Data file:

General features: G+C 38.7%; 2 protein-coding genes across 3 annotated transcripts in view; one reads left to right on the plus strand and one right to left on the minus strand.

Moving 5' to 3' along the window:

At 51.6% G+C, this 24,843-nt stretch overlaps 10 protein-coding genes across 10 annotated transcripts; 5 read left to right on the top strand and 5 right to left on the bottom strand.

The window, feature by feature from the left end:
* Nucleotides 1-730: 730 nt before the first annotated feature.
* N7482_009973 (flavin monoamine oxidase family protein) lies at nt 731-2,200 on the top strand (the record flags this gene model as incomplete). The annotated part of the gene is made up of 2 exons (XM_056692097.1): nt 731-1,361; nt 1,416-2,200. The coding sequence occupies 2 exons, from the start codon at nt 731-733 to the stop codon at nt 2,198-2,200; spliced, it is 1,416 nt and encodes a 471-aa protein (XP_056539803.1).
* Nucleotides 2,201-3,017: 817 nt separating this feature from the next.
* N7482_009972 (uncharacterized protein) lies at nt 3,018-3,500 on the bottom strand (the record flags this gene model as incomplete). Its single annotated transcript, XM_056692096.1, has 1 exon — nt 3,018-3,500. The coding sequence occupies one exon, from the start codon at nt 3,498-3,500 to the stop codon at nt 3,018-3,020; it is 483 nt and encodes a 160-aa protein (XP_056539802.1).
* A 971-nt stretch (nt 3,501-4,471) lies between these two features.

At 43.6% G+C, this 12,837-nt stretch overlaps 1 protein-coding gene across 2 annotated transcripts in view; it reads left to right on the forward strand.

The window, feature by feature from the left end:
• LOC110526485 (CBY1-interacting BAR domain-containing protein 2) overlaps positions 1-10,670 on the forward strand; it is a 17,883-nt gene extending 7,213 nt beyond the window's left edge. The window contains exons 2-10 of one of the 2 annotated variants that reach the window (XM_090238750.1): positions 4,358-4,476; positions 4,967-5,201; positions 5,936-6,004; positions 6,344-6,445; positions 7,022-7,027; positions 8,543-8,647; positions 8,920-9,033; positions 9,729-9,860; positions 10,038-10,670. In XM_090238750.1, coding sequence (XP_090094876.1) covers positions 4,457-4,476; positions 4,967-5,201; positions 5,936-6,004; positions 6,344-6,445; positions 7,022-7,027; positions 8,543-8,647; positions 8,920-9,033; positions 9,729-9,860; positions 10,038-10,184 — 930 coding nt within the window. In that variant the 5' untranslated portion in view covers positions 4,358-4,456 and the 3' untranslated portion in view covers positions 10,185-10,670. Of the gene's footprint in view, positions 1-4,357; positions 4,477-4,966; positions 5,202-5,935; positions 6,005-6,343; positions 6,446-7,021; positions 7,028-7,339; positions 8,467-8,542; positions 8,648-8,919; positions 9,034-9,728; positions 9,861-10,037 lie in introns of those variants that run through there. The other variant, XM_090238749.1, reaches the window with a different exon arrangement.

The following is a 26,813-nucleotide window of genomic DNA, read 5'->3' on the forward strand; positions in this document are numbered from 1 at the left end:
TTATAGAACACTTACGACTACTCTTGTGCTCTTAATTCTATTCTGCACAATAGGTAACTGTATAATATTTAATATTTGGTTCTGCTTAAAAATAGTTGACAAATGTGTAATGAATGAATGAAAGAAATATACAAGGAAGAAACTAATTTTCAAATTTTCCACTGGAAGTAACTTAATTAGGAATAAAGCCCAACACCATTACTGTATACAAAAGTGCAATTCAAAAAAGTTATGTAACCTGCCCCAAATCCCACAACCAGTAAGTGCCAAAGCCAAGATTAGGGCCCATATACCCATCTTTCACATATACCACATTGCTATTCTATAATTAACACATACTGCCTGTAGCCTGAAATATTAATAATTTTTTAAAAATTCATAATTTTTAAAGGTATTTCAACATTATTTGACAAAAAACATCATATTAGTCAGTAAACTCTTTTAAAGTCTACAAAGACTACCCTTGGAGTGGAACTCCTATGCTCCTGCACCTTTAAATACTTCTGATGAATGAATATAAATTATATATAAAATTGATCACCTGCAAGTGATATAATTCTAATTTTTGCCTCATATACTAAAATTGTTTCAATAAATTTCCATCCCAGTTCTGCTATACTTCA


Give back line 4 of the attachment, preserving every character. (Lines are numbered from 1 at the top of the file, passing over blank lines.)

The window, feature by feature from the left end: